It may sound like a lot, but doing the above will ensure you have a smooth and successful flight. In time, your pre-flight routine will be second nature and you can spend more time focusing on your photographs.
In the beginning, don’t try to do too much with your drone photography. Start simple, and gradually work up to more complex shots, trips, or maneuvers. By focusing on the basics, you can fill your SD cards while getting more comfortable with your drone. This will also allow you to get the most out of your future flights.
When first taking your drone out to shoot images, keep the following in mind:
- The Fundamentals: Some parts of photography stay the same, regardless of where you are or what type of photography you are doing. Essential elements like photo composition and your camera’s shutter speed still matter when you are up in the air. Your shots will suffer and your efforts will be wasted if you neglect photography basics.
- Visual Interest: Look for visually interesting scenery, shapes, and patterns when you’re flying. You have the chance to see the world from a new perspective and you should do your best to capture that by showcasing something unexpected or attention-grabbing.
- Slow and Steady: Rather than flying haphazardly, go slowly through the skies. Not only is it safer for the drone and your surroundings, but you’re less likely to miss an intriguing shot if you don’t zoom past it.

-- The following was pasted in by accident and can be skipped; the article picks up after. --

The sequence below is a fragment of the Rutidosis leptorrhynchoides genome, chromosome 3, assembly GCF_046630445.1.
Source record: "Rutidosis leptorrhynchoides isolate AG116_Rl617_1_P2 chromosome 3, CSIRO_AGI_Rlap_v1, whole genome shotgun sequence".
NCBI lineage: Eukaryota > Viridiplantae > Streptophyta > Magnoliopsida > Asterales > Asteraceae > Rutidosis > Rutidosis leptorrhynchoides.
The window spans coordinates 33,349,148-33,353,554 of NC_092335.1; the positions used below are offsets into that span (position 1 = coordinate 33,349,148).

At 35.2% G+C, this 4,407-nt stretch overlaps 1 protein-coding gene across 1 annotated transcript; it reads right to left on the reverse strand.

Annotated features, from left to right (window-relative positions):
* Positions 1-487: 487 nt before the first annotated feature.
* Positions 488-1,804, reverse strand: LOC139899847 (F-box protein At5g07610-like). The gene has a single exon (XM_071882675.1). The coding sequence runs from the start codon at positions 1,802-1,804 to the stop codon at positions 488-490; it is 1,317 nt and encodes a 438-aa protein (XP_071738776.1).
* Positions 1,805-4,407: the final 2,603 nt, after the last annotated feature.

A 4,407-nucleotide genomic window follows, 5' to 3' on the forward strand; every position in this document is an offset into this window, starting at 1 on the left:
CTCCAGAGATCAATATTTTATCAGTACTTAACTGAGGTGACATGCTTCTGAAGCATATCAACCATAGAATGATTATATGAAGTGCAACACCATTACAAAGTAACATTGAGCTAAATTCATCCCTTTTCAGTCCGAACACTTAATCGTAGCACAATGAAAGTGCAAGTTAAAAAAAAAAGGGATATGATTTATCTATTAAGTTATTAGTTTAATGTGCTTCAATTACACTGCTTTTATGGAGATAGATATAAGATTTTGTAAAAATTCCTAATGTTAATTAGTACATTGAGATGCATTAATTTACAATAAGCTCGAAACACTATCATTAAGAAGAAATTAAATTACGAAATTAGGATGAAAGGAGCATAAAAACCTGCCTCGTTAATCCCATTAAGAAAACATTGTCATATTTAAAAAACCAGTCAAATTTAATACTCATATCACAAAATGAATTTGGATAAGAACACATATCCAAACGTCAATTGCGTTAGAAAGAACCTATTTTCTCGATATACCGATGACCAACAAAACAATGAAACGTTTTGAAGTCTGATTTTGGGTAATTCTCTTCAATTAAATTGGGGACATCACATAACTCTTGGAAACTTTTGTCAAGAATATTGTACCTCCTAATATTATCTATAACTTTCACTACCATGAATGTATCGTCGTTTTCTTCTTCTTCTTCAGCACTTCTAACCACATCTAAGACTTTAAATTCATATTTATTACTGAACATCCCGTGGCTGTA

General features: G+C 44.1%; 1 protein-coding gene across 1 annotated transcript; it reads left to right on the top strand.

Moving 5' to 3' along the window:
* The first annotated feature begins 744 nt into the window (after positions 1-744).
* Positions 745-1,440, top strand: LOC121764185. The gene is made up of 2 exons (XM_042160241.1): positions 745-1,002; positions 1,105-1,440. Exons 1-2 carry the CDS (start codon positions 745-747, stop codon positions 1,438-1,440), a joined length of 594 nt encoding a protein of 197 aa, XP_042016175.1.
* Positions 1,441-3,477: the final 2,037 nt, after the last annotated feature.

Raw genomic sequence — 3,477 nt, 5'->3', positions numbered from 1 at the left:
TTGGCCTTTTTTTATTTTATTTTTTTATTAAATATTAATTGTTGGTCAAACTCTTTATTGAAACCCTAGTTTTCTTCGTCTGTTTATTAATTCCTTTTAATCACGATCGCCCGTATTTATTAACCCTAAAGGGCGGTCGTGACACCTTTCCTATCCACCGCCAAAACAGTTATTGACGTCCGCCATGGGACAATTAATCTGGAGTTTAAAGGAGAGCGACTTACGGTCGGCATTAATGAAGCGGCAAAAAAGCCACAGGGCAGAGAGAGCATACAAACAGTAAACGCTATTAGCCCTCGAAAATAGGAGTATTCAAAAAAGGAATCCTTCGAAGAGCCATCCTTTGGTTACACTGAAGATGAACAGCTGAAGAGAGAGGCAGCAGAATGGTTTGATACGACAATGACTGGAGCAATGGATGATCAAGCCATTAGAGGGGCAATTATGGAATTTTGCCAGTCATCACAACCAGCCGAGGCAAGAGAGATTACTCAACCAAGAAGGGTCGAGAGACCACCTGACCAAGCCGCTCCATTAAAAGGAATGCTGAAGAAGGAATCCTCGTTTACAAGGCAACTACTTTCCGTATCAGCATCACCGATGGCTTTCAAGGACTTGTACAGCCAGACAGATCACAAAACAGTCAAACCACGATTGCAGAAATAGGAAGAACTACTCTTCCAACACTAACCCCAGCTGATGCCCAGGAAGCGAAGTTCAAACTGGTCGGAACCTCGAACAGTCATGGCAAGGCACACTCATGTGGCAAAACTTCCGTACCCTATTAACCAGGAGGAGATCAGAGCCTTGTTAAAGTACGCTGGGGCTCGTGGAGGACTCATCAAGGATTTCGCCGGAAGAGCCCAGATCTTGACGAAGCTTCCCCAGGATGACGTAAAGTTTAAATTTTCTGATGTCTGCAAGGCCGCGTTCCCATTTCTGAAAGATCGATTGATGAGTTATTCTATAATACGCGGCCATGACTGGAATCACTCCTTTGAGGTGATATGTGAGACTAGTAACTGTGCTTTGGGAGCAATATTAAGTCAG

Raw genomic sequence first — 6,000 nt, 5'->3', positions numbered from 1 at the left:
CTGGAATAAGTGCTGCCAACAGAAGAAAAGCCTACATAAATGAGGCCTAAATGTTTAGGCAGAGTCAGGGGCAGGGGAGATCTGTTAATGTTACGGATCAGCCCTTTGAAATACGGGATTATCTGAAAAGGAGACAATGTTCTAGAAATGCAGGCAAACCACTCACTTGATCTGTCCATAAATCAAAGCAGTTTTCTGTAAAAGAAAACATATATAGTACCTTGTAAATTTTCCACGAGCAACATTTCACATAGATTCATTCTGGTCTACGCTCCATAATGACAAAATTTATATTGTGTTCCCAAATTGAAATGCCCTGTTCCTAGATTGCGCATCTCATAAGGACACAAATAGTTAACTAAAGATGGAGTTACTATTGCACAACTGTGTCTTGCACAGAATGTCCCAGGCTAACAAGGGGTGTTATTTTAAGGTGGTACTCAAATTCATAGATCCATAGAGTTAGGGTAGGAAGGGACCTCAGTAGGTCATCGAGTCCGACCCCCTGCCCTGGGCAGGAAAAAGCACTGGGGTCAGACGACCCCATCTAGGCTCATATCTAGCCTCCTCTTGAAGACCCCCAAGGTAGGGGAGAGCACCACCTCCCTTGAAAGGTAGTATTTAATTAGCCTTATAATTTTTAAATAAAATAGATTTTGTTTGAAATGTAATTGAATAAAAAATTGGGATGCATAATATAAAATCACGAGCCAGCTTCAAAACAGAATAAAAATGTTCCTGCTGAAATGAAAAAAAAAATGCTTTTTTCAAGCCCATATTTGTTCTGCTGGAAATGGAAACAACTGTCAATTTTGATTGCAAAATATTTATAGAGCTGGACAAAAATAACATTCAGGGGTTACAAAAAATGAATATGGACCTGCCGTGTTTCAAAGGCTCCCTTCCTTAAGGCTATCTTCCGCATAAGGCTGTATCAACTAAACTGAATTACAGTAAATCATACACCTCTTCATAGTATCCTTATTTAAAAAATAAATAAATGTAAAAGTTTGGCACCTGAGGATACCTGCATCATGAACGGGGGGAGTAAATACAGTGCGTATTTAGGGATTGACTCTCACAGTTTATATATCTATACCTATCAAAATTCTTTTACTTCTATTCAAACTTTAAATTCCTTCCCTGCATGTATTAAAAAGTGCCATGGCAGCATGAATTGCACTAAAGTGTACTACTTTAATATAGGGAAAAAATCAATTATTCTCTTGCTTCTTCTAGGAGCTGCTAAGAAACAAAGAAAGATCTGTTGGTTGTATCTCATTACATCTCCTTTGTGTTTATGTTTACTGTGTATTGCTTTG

- Find Your Light: Lighting is everything in drone photography. From high above, the light will look different than you’re used to. Take your time getting used to those differences, then make the most of them to get a beautiful picture.
As you build your skills and confidence with your drone, you can begin and veer off the beaten path. Toy with your camera settings, go to different locations, find new subjects, upgrade your drone — the possibilities for further exploration are endless.
Remember, this is supposed to be a way for you to have fun and explore your favorite art form. Don’t let any early failures prevent you from enjoying yourself, learning, or trying something new. This is your passion, and it is up to you to make what you want of it.
Pursuing professional opportunities in drone photography
Though many are happy to keep drone photography as a hobby, there are also professional opportunities available to interested enthusiasts. Due to the growing demand in this area, drone pilots can earn an average of $69,000 per year in the United States.